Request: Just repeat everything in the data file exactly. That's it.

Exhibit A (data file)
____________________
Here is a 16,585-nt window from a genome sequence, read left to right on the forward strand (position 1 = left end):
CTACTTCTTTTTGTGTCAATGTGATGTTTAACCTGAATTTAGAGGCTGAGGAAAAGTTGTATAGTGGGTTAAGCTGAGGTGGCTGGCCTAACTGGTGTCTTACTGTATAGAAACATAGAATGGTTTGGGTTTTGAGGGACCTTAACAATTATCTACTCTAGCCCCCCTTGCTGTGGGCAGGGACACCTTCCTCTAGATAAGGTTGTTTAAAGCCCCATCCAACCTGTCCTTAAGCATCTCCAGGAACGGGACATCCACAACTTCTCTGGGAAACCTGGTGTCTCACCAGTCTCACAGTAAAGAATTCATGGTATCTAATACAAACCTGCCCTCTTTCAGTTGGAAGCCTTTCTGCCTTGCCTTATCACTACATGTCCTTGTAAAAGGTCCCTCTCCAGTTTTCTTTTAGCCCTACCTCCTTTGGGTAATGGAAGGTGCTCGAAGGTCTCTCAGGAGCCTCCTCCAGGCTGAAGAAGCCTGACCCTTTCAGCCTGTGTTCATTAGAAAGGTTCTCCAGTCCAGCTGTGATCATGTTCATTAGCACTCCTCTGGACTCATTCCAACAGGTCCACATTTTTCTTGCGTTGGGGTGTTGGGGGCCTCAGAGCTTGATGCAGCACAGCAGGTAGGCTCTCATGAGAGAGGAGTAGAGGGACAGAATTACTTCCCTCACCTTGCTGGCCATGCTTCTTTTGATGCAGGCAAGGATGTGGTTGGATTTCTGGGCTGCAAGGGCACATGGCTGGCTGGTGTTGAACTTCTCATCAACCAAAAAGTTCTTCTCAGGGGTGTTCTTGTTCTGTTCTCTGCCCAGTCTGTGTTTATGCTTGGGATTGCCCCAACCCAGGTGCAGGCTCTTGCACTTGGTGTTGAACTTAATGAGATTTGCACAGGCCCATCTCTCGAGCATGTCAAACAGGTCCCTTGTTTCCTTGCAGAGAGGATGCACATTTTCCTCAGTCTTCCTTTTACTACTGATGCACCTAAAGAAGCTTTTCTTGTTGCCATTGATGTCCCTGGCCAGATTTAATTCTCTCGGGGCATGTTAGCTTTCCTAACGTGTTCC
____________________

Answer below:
Here is a 16,585-nt window from a genome sequence, read left to right on the forward strand (position 1 = left end):
CTACTTCTTTTTGTGTCAATGTGATGTTTAACCTGAATTTAGAGGCTGAGGAAAAGTTGTATAGTGGGTTAAGCTGAGGTGGCTGGCCTAACTGGTGTCTTACTGTATAGAAACATAGAATGGTTTGGGTTTTGAGGGACCTTAACAATTATCTACTCTAGCCCCCCTTGCTGTGGGCAGGGACACCTTCCTCTAGATAAGGTTGTTTAAAGCCCCATCCAACCTGTCCTTAAGCATCTCCAGGAACGGGACATCCACAACTTCTCTGGGAAACCTGGTGTCTCACCAGTCTCACAGTAAAGAATTCATGGTATCTAATACAAACCTGCCCTCTTTCAGTTGGAAGCCTTTCTGCCTTGCCTTATCACTACATGTCCTTGTAAAAGGTCCCTCTCCAGTTTTCTTTTAGCCCTACCTCCTTTGGGTAATGGAAGGTGCTCGAAGGTCTCTCAGGAGCCTCCTCCAGGCTGAAGAAGCCTGACCCTTTCAGCCTGTGTTCATTAGAAAGGTTCTCCAGTCCAGCTGTGATCATGTTCATTAGCACTCCTCTGGACTCATTCCAACAGGTCCACATTTTTCTTGCGTTGGGGTGTTGGGGGCCTCAGAGCTTGATGCAGCACAGCAGGTAGGCTCTCATGAGAGAGGAGTAGAGGGACAGAATTACTTCCCTCACCTTGCTGGCCATGCTTCTTTTGATGCAGGCAAGGATGTGGTTGGATTTCTGGGCTGCAAGGGCACATGGCTGGCTGGTGTTGAACTTCTCATCAACCAAAAAGTTCTTCTCAGGGGTGTTCTTGTTCTGTTCTCTGCCCAGTCTGTGTTTATGCTTGGGATTGCCCCAACCCAGGTGCAGGCTCTTGCACTTGGTGTTGAACTTAATGAGATTTGCACAGGCCCATCTCTCGAGCATGTCAAACAGGTCCCTTGTTTCCTTGCAGAGAGGATGCACATTTTCCTCAGTCTTCCTTTTACTACTGATGCACCTAAAGAAGCTTTTCTTGTTGCCATTGATGTCCCTGGCCAGATTTAATTCTCTCGGGGCATGTTAGCTTTCCTAACGTGTTCC